Public transportation is generally affordable in Germany, with a monthly student pass costing around $70 in most cities; often, the school semester fee covers this cost. The cost of a monthly pass may be higher in larger cities. If you choose to drive, you will need to budget for fuel, insurance, and maintenance costs.
As is true in most European countries, sports are an area that may be tied more to the city than the school. Many schools have their own sports facilities and teams, but they are generally fairly small. More commonly, there is a Student Sports Center for the town, often with several locations and facilities.
Just because you won’t be tailgating outside a big stadium, like you might at an American college football game, does not mean that a sports fan will be bored in Germany. There are opportunities for spectators or participants in soccer, basketball, tennis, volleyball, ice hockey, swimming, and track and field.
Universities in Germany generally offer a range of support services for international students, including academic advising, language support, assistance with housing and other practical matters, and cultural and social events.
You may want to work while you're also studying in Germany, but there are strict rules to follow. International students are not allowed to work more than 120 days a year, or 240 half days. To work more, you need special permission from the Agentur für Arbeit employment agency and the immigration office. This permission depends on the unemployment rate where you are living, and you also cannot be self-employed.
On the other hand, once you’ve graduated from a university in Germany you’ll have an opportunity to stay in the country an extra 1.5 years on the country’s Job Seeker visa while looking for work.
To be honest, we don’t often recommend German universities for US students. In addition to the fact that they have one of the more inaccessible admissions processes in Europe for most American students, we have also found that many Germany universities have a rigid and old school approach to education. It’s often (but not always) very lecture oriented and not as interactive as many of the students we work with are looking for. However, there are some indications that this might be changing, or at least that are some new options with a different approach.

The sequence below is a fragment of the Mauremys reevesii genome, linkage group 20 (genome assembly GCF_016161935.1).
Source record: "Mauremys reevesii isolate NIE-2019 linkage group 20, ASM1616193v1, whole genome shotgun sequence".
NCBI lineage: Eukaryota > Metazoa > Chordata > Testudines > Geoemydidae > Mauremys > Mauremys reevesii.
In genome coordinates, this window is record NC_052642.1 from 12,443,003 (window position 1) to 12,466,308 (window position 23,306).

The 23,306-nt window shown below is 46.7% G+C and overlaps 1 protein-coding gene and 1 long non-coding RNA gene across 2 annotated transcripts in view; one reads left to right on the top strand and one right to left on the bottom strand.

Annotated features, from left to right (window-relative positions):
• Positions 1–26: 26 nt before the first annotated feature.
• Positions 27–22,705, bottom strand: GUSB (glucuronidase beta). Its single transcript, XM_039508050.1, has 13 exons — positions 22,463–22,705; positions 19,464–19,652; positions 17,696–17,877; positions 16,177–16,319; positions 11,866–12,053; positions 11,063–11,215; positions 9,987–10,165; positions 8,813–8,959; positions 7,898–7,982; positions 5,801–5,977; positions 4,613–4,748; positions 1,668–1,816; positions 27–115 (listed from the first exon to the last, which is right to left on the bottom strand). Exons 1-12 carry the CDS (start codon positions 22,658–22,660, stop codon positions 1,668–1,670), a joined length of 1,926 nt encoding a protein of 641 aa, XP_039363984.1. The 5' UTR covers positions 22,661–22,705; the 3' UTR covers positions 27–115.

Yes! Is the answer to this popular question. Frankly, you are going to have a competitive edge when you graduate with a degree from any European university. You’re coming to the table with real internship experience, the soft skills employers are on the lookout for, and you also have something different on your resume from others - a degree from abroad. This is going to help you stand out - and in a good way.
Further, most of the careers that those who study abroad pursue value internationalization. And if you’re applying with companies in the US, they’re usually accustomed to seeing applicants with degrees from all over the world.
For one, universities in Germany, and across Europe, often require internships, which are usually part of the actual program with a semester, or part of a semester, set aside for them.
Having a semester to do internships removes many of the obstacles that students in the US report, such as deciding between a paying summer job or an unpaid internship, or trying to juggle internship duties and classwork. This dedicated semester also means that the internships can be completed in countries outside of the one they are studying in, increasing international opportunities and exposure.
But here’s where you also have an advantage. Since you studied and lived outside of your home country, you’re coming to the table with an array of soft skills. These personal attributes, like assertiveness, resilience, self-direction, empathy, cooperation, and diversity awareness are lacking in traditional education in the US.
By studying outside your home country you will have worked in groups of different people who have different perspectives and backgrounds. You’ve developed adaptability, flexibility, and you’re showing that you have experience in navigating unfamiliar circumstances.
These kinds of soft skills are something that US employers are finding lacking in most US graduates these days. It’s not just an anecdotal thing. There was a study done by the Institute of International Education that found that studying abroad for longer periods of time has a high impact on job offers and advancements.
Given what we've illustrated above, there's a lot to think about. The benefits of studying in Germany are clear: high-quality education, low to no-cost tuition fees, vibrant and inclusive cultural life, robust international student supports, and impressive student mobility and employability rates. But the trade-offs are also clear, and those relate primarily to the challenging-to-meet admissions requirements for most US students.
The good news is that there are MANY - thousands! - of affordable, accredited, high-quality English-taught options across Europe. Consider all the possibilities for gaining a degree in Europe. Start exploring now by becoming a member of Beyond the States where you're sure to find your Ideal Program.